More often than not, here is how the process would go.  I rarely write my entire homily before I preach.  I usually start thinking and praying about what I want to preach about in the middle of the week.  By Friday or Saturday, I have 4 or 5 things that I want to mention in my homily that I jot down on a post it note and I put it in my pocket.  By Sunday morning I (usually) know what I want to communicate during those precious 7-10 minutes during Mass that I get to share the Word of God with my parishioners. I seldom take the post it note out of my pocket unless there’s a quote on it that I don’t want to butcher, and then when I start preaching, it’s all up to the Holy Spirit from there.

Every Sunday night around 9pm, I would sit down in my room with my laptop with only that post it note as my reference and I would transcribe what I preached that day.  Only on very few occasions would I write down the entire homily before I actually preached it.  I really enjoy writing.  I really enjoy communicating the Good News of Jesus Christ through the different social mediums at our disposal.  For me it’s like a journal of my priestly journey of faith and how I communicate that faith to the people of God.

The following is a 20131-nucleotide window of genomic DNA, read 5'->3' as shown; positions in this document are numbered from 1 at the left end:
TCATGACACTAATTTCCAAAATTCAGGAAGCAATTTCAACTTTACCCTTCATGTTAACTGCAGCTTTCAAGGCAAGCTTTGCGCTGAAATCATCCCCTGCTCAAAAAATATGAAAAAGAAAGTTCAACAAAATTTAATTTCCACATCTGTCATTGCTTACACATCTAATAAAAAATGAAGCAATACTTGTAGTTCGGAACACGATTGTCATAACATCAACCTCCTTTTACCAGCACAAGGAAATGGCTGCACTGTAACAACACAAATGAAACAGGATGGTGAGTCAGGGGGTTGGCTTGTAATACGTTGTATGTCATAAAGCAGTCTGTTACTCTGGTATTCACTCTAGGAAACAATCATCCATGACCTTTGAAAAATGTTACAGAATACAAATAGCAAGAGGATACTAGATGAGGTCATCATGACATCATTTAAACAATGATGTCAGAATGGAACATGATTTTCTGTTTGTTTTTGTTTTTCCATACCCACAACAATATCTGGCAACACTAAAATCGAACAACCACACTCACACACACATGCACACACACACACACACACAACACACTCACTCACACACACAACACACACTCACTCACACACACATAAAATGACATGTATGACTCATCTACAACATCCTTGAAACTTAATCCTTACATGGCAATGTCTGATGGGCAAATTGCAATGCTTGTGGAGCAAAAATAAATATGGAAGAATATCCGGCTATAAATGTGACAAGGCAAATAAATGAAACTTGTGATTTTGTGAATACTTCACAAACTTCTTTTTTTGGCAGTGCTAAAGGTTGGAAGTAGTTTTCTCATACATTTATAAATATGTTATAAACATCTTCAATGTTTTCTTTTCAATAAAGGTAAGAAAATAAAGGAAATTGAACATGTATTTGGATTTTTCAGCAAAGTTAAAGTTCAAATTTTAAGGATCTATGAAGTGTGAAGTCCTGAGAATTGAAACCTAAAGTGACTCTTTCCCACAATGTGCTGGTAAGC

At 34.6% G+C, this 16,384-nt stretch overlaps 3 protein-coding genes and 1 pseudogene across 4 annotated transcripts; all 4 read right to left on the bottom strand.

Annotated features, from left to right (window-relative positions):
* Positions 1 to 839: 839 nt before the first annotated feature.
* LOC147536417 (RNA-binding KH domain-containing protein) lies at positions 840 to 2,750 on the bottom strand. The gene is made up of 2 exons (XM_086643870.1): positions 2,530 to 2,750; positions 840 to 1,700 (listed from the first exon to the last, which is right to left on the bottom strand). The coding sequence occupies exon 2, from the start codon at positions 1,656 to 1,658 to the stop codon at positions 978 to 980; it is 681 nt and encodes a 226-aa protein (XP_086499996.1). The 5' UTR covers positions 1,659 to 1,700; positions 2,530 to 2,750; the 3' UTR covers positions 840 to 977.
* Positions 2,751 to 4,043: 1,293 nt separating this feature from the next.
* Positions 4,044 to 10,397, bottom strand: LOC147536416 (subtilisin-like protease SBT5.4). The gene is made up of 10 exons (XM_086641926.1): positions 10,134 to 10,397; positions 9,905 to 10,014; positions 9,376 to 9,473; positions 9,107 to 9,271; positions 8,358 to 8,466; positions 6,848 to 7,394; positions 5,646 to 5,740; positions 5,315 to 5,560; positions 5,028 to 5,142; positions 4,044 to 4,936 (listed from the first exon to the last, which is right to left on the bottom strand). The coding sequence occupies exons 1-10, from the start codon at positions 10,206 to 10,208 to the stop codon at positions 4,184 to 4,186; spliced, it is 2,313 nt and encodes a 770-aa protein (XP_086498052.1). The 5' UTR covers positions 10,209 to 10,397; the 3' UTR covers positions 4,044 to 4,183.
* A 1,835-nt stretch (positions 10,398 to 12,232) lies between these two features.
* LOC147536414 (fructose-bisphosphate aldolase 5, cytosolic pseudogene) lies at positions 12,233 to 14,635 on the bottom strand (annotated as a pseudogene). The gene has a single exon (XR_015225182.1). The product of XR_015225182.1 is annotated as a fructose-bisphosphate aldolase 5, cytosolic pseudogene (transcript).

So I did this every Sunday night, except when I was on vacation or out of town, for 10 years.  I don’t know how many homilies I have written.  I have on occasion peeked back and looked at what I wrote in 2006 or 2007 and cringed at what I had transcribed.  Sometimes I would wonder if this weekly Sunday night routine was an exercise in vanity, but the comments I have received over the years have been so uplifting and not surprisingly, some of those positive comments are in response to homilies that I don’t think are that good.  Just another proof that the Holy Spirit is in charge when I stand in my church to preach or sit in front of a keyboard to type.

Last June, I started to feel rust and started to get weary from my Sunday evening routine.  It was a lot easier to do when I wasn’t a pastor.  On June 5th of last year, I wrote a very personal and heartfelt homily to my students who were about to graduate from 8th grade and by extension to all the students I have ever taught.  I still remember preaching that homily about coming home and staying home with my heart in my hand.  When I put it in writing later that evening and shared it with a few friends, I realized that it was one of those rare homilies that I was (almost) completely satisfied with.  So I posted it, and thought to myself, “if that’s the last homily I ever post, that’s fine with me.”  You see, one of the primary reasons I posted my homilies in the first place was to reach out to those who have wandered far from the Church.  Whenever I would sit down and write, I would always have my kids in the back of my mind praying that they would read what were essentially love letters from God to them.